But he had to leave himself out.
“I am the exact opposite of Bhumika. I’m a straight, white, male, cis-gendered person from a rich country,” said the 37-year-old. “So that’s exactly why I didn’t want to frame what she was saying.”
To ensure the project remained journalistic, he produced screen pop-ups, called “info-cards,” to provide context or challenge any of the bot’s more political replies.
Digital expert Darcy Christ, originally from Toronto, said he’s never seen AI used this way before, but even more innovative is how the technology makes the journalist invisible.
“The more traditional narrative is changing,” said Christ, a lecturer at the Journalism and Media Studies Centre at the University of Hong Kong.
The technique came first. Lajoie only set off for Kathmandu after developing and test-driving enough of the software needed to bring the bot to life. His vision was akin to giving Apple’s iPhone-assistant Siri a face. He wanted a source who would candidly share a unique life experience that embodied a bigger issue.
His search for a high-profile transgender person in Asia led him to Shrestha.
“I kind of gambled. I went to Nepal and really hoped. She had said that she was willing,” said Lajoie, who travelled from Hong Kong in July.
He stayed two-and-a-half weeks, spending two full days interviewing Shrestha with a translator and high-end video equipment. When he couldn’t find a production studio, he rented space in a nature-themed guesthouse run by a Sherpa once named the youngest person to climb Mount Everest. Shrestha sat on a tree stump.
Back in Hong Kong, Lajoie trimmed the footage to just under four hours and sliced it into 381 segments. He then applied IBM’s Watson Services, an AI technology platform. When a user asks the bot a question, the Watson platform selects which segments to glue together for on-the-fly answers.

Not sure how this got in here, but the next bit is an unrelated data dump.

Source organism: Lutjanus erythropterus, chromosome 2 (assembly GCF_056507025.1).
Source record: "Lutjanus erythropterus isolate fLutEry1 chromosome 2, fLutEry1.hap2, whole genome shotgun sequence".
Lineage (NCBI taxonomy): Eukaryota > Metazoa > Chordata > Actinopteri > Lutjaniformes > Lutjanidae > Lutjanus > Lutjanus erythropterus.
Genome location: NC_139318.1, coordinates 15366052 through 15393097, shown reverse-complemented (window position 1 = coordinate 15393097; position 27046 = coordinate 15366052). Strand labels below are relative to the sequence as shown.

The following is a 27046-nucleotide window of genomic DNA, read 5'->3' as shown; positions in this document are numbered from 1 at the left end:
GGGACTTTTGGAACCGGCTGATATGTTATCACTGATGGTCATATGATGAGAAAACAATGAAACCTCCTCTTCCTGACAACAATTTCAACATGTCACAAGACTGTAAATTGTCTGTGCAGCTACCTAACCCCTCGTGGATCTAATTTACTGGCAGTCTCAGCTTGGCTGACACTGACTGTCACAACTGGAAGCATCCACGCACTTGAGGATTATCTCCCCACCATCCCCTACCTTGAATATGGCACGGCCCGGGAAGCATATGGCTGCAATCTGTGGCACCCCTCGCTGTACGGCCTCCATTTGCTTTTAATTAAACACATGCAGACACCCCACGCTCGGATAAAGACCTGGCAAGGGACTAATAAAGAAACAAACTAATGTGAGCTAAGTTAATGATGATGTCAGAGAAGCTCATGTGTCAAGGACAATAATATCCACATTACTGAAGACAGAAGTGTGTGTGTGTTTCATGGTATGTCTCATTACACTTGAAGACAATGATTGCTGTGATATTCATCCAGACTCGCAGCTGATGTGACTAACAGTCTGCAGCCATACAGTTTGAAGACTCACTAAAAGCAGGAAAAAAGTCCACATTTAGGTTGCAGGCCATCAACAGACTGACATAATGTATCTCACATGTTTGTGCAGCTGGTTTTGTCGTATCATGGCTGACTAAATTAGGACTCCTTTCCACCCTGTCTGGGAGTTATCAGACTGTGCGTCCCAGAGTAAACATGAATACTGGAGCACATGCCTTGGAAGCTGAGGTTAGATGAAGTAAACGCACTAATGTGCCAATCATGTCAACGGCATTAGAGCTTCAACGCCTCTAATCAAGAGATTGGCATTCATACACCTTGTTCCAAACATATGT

“It doesn’t always get it right, but it does pretty well,” Lajoie said.
Lajoie said he was proud to see online banners prominently advertising it on China Daily’s mainland website. His editors gave him a “long leash” and there was “zero” political interference, he said.
“I expected to have a bigger fight on my hands, not to receive as much support,” he said, noting he was given three months to do the work.
Darcy Christ, however, believes the project was given more leeway because its subject isn’t actually Chinese. Unusual technology will flummox censors for only so long, he said.
“Even if your technology is helping something get under the radar … I think it only gives it a short run, a little bit of room to move than a traditional piece.”
It’s when something gets too popular that authorities have moved to shut things down, he added.
Lajoie said the progressive project has received plenty of positive attention so far, including a push on Weibo, a Chinese-language microblogging site with hundreds of millions of users. He’s convinced the high-tech element lowered barriers.
“If you’ve got something cool enough, you can tell stories that people would never accept otherwise.”
Tamsyn Burgmann is an intern at the International New York Times in Hong Kong and a master of journalism student at Hong Kong University; she was formerly a reporter/editor for The Canadian Press in Vancouver.